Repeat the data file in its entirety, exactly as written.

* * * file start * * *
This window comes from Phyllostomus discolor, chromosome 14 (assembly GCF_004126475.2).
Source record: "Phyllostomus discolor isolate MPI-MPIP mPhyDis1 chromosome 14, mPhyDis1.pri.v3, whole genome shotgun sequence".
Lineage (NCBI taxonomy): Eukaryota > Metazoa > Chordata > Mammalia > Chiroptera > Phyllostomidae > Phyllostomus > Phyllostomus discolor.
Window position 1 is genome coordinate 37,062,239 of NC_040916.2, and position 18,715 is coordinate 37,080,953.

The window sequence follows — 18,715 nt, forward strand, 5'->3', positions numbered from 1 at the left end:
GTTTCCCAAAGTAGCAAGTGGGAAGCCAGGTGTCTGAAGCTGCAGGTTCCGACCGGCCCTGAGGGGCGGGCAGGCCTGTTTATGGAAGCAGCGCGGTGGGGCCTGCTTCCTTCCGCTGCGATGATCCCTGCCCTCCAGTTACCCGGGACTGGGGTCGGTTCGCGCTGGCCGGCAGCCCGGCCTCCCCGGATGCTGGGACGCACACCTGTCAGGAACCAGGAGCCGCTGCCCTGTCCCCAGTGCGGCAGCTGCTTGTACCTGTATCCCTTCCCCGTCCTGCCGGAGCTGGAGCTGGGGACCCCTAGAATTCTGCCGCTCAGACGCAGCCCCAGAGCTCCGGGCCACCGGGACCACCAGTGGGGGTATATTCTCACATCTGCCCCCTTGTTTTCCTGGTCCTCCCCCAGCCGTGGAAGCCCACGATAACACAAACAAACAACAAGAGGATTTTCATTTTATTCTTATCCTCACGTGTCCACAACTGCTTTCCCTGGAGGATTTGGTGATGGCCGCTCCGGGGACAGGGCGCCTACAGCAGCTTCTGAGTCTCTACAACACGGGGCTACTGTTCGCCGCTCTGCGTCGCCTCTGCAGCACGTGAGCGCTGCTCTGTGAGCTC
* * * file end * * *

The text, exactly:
This window comes from Phyllostomus discolor, chromosome 14 (assembly GCF_004126475.2).
Source record: "Phyllostomus discolor isolate MPI-MPIP mPhyDis1 chromosome 14, mPhyDis1.pri.v3, whole genome shotgun sequence".
Lineage (NCBI taxonomy): Eukaryota > Metazoa > Chordata > Mammalia > Chiroptera > Phyllostomidae > Phyllostomus > Phyllostomus discolor.
Window position 1 is genome coordinate 37,062,239 of NC_040916.2, and position 18,715 is coordinate 37,080,953.

The window sequence follows — 18,715 nt, forward strand, 5'->3', positions numbered from 1 at the left end:
GTTTCCCAAAGTAGCAAGTGGGAAGCCAGGTGTCTGAAGCTGCAGGTTCCGACCGGCCCTGAGGGGCGGGCAGGCCTGTTTATGGAAGCAGCGCGGTGGGGCCTGCTTCCTTCCGCTGCGATGATCCCTGCCCTCCAGTTACCCGGGACTGGGGTCGGTTCGCGCTGGCCGGCAGCCCGGCCTCCCCGGATGCTGGGACGCACACCTGTCAGGAACCAGGAGCCGCTGCCCTGTCCCCAGTGCGGCAGCTGCTTGTACCTGTATCCCTTCCCCGTCCTGCCGGAGCTGGAGCTGGGGACCCCTAGAATTCTGCCGCTCAGACGCAGCCCCAGAGCTCCGGGCCACCGGGACCACCAGTGGGGGTATATTCTCACATCTGCCCCCTTGTTTTCCTGGTCCTCCCCCAGCCGTGGAAGCCCACGATAACACAAACAAACAACAAGAGGATTTTCATTTTATTCTTATCCTCACGTGTCCACAACTGCTTTCCCTGGAGGATTTGGTGATGGCCGCTCCGGGGACAGGGCGCCTACAGCAGCTTCTGAGTCTCTACAACACGGGGCTACTGTTCGCCGCTCTGCGTCGCCTCTGCAGCACGTGAGCGCTGCTCTGTGAGCTC